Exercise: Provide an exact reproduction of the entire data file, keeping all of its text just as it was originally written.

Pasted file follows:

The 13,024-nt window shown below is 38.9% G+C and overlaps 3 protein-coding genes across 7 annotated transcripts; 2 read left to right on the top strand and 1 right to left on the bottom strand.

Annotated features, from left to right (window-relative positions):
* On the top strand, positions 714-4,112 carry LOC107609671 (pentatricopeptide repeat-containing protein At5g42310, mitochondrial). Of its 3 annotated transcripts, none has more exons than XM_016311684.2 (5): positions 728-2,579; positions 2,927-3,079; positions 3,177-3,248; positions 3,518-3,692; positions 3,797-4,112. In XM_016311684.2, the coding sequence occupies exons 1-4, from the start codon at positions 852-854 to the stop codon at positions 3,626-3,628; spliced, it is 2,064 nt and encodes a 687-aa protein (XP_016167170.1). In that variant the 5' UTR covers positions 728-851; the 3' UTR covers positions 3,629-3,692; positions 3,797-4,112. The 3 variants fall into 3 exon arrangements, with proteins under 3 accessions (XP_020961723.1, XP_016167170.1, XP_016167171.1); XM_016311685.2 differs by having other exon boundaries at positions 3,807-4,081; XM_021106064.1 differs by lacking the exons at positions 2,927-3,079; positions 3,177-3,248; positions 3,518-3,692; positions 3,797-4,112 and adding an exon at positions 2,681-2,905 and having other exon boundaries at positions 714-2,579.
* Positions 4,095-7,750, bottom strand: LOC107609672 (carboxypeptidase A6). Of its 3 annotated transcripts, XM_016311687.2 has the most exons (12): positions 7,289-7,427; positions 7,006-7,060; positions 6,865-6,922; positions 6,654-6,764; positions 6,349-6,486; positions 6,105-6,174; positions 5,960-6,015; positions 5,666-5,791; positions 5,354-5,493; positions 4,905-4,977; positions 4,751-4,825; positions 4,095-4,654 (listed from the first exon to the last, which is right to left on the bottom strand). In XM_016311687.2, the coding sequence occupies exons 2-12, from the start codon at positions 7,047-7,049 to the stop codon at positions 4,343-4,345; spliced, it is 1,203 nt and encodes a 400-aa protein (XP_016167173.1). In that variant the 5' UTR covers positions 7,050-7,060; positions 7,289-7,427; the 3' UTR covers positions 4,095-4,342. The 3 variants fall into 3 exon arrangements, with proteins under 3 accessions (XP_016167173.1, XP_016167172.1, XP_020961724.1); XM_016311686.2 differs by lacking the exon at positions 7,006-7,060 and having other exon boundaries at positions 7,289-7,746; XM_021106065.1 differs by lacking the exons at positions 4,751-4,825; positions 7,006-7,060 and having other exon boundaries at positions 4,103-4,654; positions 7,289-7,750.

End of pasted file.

The 13,024-nt window shown below is 38.9% G+C and overlaps 3 protein-coding genes across 7 annotated transcripts; 2 read left to right on the top strand and 1 right to left on the bottom strand.

Annotated features, from left to right (window-relative positions):
* On the top strand, positions 714-4,112 carry LOC107609671 (pentatricopeptide repeat-containing protein At5g42310, mitochondrial). Of its 3 annotated transcripts, none has more exons than XM_016311684.2 (5): positions 728-2,579; positions 2,927-3,079; positions 3,177-3,248; positions 3,518-3,692; positions 3,797-4,112. In XM_016311684.2, the coding sequence occupies exons 1-4, from the start codon at positions 852-854 to the stop codon at positions 3,626-3,628; spliced, it is 2,064 nt and encodes a 687-aa protein (XP_016167170.1). In that variant the 5' UTR covers positions 728-851; the 3' UTR covers positions 3,629-3,692; positions 3,797-4,112. The 3 variants fall into 3 exon arrangements, with proteins under 3 accessions (XP_020961723.1, XP_016167170.1, XP_016167171.1); XM_016311685.2 differs by having other exon boundaries at positions 3,807-4,081; XM_021106064.1 differs by lacking the exons at positions 2,927-3,079; positions 3,177-3,248; positions 3,518-3,692; positions 3,797-4,112 and adding an exon at positions 2,681-2,905 and having other exon boundaries at positions 714-2,579.
* Positions 4,095-7,750, bottom strand: LOC107609672 (carboxypeptidase A6). Of its 3 annotated transcripts, XM_016311687.2 has the most exons (12): positions 7,289-7,427; positions 7,006-7,060; positions 6,865-6,922; positions 6,654-6,764; positions 6,349-6,486; positions 6,105-6,174; positions 5,960-6,015; positions 5,666-5,791; positions 5,354-5,493; positions 4,905-4,977; positions 4,751-4,825; positions 4,095-4,654 (listed from the first exon to the last, which is right to left on the bottom strand). In XM_016311687.2, the coding sequence occupies exons 2-12, from the start codon at positions 7,047-7,049 to the stop codon at positions 4,343-4,345; spliced, it is 1,203 nt and encodes a 400-aa protein (XP_016167173.1). In that variant the 5' UTR covers positions 7,050-7,060; positions 7,289-7,427; the 3' UTR covers positions 4,095-4,342. The 3 variants fall into 3 exon arrangements, with proteins under 3 accessions (XP_016167173.1, XP_016167172.1, XP_020961724.1); XM_016311686.2 differs by lacking the exon at positions 7,006-7,060 and having other exon boundaries at positions 7,289-7,746; XM_021106065.1 differs by lacking the exons at positions 4,751-4,825; positions 7,006-7,060 and having other exon boundaries at positions 4,103-4,654; positions 7,289-7,750.